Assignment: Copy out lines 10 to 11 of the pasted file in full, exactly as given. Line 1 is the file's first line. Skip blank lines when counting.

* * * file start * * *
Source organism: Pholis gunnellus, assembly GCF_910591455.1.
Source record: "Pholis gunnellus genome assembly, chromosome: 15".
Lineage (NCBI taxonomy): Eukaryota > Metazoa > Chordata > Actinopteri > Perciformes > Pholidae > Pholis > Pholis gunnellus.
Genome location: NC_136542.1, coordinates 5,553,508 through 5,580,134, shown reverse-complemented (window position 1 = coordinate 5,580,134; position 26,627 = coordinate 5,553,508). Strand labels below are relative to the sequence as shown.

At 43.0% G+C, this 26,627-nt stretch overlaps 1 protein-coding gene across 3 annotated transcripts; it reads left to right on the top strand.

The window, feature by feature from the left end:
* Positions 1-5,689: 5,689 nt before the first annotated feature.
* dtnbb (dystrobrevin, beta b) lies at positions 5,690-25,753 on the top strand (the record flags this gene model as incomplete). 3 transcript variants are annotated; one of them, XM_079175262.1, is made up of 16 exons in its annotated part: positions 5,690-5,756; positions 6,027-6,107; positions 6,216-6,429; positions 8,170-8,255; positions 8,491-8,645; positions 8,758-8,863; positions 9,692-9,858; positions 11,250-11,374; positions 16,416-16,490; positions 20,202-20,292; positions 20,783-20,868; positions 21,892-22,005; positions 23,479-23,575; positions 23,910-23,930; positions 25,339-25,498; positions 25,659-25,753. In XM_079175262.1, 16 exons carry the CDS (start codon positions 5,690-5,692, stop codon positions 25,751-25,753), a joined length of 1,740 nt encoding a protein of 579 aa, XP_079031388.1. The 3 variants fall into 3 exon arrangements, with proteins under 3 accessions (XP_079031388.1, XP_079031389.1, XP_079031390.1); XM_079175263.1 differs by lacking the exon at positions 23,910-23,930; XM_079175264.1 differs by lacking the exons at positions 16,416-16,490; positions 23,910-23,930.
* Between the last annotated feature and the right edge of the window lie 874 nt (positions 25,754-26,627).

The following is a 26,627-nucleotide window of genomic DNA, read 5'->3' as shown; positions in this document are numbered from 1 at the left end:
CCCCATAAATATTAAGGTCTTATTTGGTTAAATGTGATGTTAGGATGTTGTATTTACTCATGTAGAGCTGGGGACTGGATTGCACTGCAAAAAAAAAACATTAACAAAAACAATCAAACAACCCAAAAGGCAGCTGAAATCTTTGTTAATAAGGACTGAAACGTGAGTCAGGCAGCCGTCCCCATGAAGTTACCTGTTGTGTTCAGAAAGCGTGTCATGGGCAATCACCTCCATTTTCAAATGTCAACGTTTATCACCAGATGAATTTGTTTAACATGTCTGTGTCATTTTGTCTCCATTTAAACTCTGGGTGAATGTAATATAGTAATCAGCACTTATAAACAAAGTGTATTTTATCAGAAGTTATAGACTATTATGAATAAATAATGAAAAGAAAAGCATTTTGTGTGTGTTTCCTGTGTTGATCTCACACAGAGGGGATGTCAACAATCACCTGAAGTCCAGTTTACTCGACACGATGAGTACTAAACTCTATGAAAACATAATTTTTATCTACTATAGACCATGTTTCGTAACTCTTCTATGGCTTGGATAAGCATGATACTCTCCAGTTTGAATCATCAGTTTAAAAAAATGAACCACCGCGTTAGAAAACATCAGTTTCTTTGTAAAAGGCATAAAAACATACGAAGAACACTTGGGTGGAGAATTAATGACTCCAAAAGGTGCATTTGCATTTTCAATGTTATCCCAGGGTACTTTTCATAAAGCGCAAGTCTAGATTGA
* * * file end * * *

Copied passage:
The following is a 26,627-nucleotide window of genomic DNA, read 5'->3' as shown; positions in this document are numbered from 1 at the left end:
CCCCATAAATATTAAGGTCTTATTTGGTTAAATGTGATGTTAGGATGTTGTATTTACTCATGTAGAGCTGGGGACTGGATTGCACTGCAAAAAAAAAACATTAACAAAAACAATCAAACAACCCAAAAGGCAGCTGAAATCTTTGTTAATAAGGACTGAAACGTGAGTCAGGCAGCCGTCCCCATGAAGTTACCTGTTGTGTTCAGAAAGCGTGTCATGGGCAATCACCTCCATTTTCAAATGTCAACGTTTATCACCAGATGAATTTGTTTAACATGTCTGTGTCATTTTGTCTCCATTTAAACTCTGGGTGAATGTAATATAGTAATCAGCACTTATAAACAAAGTGTATTTTATCAGAAGTTATAGACTATTATGAATAAATAATGAAAAGAAAAGCATTTTGTGTGTGTTTCCTGTGTTGATCTCACACAGAGGGGATGTCAACAATCACCTGAAGTCCAGTTTACTCGACACGATGAGTACTAAACTCTATGAAAACATAATTTTTATCTACTATAGACCATGTTTCGTAACTCTTCTATGGCTTGGATAAGCATGATACTCTCCAGTTTGAATCATCAGTTTAAAAAAATGAACCACCGCGTTAGAAAACATCAGTTTCTTTGTAAAAGGCATAAAAACATACGAAGAACACTTGGGTGGAGAATTAATGACTCCAAAAGGTGCATTTGCATTTTCAATGTTATCCCAGGGTACTTTTCATAAAGCGCAAGTCTAGATTGA